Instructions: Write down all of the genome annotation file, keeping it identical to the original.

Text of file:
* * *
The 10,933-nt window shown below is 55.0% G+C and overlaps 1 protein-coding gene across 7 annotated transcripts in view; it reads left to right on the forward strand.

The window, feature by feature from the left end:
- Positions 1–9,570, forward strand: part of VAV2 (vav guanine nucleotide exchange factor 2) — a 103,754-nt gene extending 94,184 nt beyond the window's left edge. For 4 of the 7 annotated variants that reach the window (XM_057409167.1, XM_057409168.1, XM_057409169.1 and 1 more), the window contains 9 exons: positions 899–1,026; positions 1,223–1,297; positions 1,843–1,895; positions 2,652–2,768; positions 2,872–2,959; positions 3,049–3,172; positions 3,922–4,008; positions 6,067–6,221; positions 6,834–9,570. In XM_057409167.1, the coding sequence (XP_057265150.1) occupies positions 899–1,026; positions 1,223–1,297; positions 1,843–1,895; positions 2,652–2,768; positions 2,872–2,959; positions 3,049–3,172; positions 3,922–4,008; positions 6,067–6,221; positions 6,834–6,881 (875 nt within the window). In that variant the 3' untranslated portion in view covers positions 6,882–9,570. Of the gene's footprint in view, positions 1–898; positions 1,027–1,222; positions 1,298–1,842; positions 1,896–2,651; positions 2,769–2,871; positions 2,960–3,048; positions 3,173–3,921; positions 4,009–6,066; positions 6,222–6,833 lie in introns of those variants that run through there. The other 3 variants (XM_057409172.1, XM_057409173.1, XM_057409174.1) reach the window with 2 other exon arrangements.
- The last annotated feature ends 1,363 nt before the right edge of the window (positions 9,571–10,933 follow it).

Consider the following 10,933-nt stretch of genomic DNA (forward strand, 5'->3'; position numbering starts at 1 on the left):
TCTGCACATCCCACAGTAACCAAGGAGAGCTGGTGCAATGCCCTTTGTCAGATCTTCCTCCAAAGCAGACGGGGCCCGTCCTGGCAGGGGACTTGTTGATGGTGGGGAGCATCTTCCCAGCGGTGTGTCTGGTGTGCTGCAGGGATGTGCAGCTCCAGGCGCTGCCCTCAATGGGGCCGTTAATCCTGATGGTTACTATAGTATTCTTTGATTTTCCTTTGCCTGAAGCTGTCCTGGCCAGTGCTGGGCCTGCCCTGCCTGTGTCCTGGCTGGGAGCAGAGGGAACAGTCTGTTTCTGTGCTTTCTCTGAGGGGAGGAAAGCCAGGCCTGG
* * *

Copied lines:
The 10,933-nt window shown below is 55.0% G+C and overlaps 1 protein-coding gene across 7 annotated transcripts in view; it reads left to right on the forward strand.

The window, feature by feature from the left end:
- Positions 1–9,570, forward strand: part of VAV2 (vav guanine nucleotide exchange factor 2) — a 103,754-nt gene extending 94,184 nt beyond the window's left edge. For 4 of the 7 annotated variants that reach the window (XM_057409167.1, XM_057409168.1, XM_057409169.1 and 1 more), the window contains 9 exons: positions 899–1,026; positions 1,223–1,297; positions 1,843–1,895; positions 2,652–2,768; positions 2,872–2,959; positions 3,049–3,172; positions 3,922–4,008; positions 6,067–6,221; positions 6,834–9,570. In XM_057409167.1, the coding sequence (XP_057265150.1) occupies positions 899–1,026; positions 1,223–1,297; positions 1,843–1,895; positions 2,652–2,768; positions 2,872–2,959; positions 3,049–3,172; positions 3,922–4,008; positions 6,067–6,221; positions 6,834–6,881 (875 nt within the window). In that variant the 3' untranslated portion in view covers positions 6,882–9,570. Of the gene's footprint in view, positions 1–898; positions 1,027–1,222; positions 1,298–1,842; positions 1,896–2,651; positions 2,769–2,871; positions 2,960–3,048; positions 3,173–3,921; positions 4,009–6,066; positions 6,222–6,833 lie in introns of those variants that run through there. The other 3 variants (XM_057409172.1, XM_057409173.1, XM_057409174.1) reach the window with 2 other exon arrangements.
- The last annotated feature ends 1,363 nt before the right edge of the window (positions 9,571–10,933 follow it).

Consider the following 10,933-nt stretch of genomic DNA (forward strand, 5'->3'; position numbering starts at 1 on the left):
TCTGCACATCCCACAGTAACCAAGGAGAGCTGGTGCAATGCCCTTTGTCAGATCTTCCTCCAAAGCAGACGGGGCCCGTCCTGGCAGGGGACTTGTTGATGGTGGGGAGCATCTTCCCAGCGGTGTGTCTGGTGTGCTGCAGGGATGTGCAGCTCCAGGCGCTGCCCTCAATGGGGCCGTTAATCCTGATGGTTACTATAGTATTCTTTGATTTTCCTTTGCCTGAAGCTGTCCTGGCCAGTGCTGGGCCTGCCCTGCCTGTGTCCTGGCTGGGAGCAGAGGGAACAGTCTGTTTCTGTGCTTTCTCTGAGGGGAGGAAAGCCAGGCCTGG